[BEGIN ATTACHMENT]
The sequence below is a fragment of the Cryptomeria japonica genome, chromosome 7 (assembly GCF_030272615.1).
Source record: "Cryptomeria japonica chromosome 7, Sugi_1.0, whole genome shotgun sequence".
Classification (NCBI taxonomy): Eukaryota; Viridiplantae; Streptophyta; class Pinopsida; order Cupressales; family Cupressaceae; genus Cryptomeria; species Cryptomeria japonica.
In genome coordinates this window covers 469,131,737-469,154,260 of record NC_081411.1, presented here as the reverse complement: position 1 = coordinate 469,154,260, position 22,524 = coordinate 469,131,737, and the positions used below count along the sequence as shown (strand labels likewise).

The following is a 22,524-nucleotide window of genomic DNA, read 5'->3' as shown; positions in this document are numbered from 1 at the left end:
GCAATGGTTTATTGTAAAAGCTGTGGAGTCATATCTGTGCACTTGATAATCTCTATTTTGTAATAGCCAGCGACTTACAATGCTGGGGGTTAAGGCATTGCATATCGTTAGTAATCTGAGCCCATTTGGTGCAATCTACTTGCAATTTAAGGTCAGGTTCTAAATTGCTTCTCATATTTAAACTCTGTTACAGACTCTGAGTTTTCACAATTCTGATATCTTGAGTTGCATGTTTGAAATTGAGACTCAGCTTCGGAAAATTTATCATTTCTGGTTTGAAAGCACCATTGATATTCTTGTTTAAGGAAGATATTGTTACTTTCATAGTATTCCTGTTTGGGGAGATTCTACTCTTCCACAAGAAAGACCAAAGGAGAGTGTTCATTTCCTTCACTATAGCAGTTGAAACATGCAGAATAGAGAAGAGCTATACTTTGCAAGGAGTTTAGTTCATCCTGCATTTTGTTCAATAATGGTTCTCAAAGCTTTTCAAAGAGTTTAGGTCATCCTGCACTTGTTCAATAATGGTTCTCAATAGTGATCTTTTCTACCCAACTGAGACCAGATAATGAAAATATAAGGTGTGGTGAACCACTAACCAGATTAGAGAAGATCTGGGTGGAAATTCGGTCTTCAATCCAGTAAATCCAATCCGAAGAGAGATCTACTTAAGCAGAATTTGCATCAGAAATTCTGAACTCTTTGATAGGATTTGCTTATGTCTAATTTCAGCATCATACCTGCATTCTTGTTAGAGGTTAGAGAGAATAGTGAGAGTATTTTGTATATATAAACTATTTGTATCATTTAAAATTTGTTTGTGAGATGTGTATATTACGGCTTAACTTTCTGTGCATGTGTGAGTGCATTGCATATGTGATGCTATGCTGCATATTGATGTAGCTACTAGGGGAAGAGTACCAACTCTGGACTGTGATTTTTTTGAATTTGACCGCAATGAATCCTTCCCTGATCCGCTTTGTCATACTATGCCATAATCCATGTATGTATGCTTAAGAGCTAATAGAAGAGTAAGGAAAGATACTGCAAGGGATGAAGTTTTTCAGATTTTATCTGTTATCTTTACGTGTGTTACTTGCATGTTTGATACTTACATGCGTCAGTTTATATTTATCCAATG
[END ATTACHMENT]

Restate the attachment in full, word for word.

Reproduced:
The sequence below is a fragment of the Cryptomeria japonica genome, chromosome 7 (assembly GCF_030272615.1).
Source record: "Cryptomeria japonica chromosome 7, Sugi_1.0, whole genome shotgun sequence".
Classification (NCBI taxonomy): Eukaryota; Viridiplantae; Streptophyta; class Pinopsida; order Cupressales; family Cupressaceae; genus Cryptomeria; species Cryptomeria japonica.
In genome coordinates this window covers 469,131,737-469,154,260 of record NC_081411.1, presented here as the reverse complement: position 1 = coordinate 469,154,260, position 22,524 = coordinate 469,131,737, and the positions used below count along the sequence as shown (strand labels likewise).

The following is a 22,524-nucleotide window of genomic DNA, read 5'->3' as shown; positions in this document are numbered from 1 at the left end:
GCAATGGTTTATTGTAAAAGCTGTGGAGTCATATCTGTGCACTTGATAATCTCTATTTTGTAATAGCCAGCGACTTACAATGCTGGGGGTTAAGGCATTGCATATCGTTAGTAATCTGAGCCCATTTGGTGCAATCTACTTGCAATTTAAGGTCAGGTTCTAAATTGCTTCTCATATTTAAACTCTGTTACAGACTCTGAGTTTTCACAATTCTGATATCTTGAGTTGCATGTTTGAAATTGAGACTCAGCTTCGGAAAATTTATCATTTCTGGTTTGAAAGCACCATTGATATTCTTGTTTAAGGAAGATATTGTTACTTTCATAGTATTCCTGTTTGGGGAGATTCTACTCTTCCACAAGAAAGACCAAAGGAGAGTGTTCATTTCCTTCACTATAGCAGTTGAAACATGCAGAATAGAGAAGAGCTATACTTTGCAAGGAGTTTAGTTCATCCTGCATTTTGTTCAATAATGGTTCTCAAAGCTTTTCAAAGAGTTTAGGTCATCCTGCACTTGTTCAATAATGGTTCTCAATAGTGATCTTTTCTACCCAACTGAGACCAGATAATGAAAATATAAGGTGTGGTGAACCACTAACCAGATTAGAGAAGATCTGGGTGGAAATTCGGTCTTCAATCCAGTAAATCCAATCCGAAGAGAGATCTACTTAAGCAGAATTTGCATCAGAAATTCTGAACTCTTTGATAGGATTTGCTTATGTCTAATTTCAGCATCATACCTGCATTCTTGTTAGAGGTTAGAGAGAATAGTGAGAGTATTTTGTATATATAAACTATTTGTATCATTTAAAATTTGTTTGTGAGATGTGTATATTACGGCTTAACTTTCTGTGCATGTGTGAGTGCATTGCATATGTGATGCTATGCTGCATATTGATGTAGCTACTAGGGGAAGAGTACCAACTCTGGACTGTGATTTTTTTGAATTTGACCGCAATGAATCCTTCCCTGATCCGCTTTGTCATACTATGCCATAATCCATGTATGTATGCTTAAGAGCTAATAGAAGAGTAAGGAAAGATACTGCAAGGGATGAAGTTTTTCAGATTTTATCTGTTATCTTTACGTGTGTTACTTGCATGTTTGATACTTACATGCGTCAGTTTATATTTATCCAATG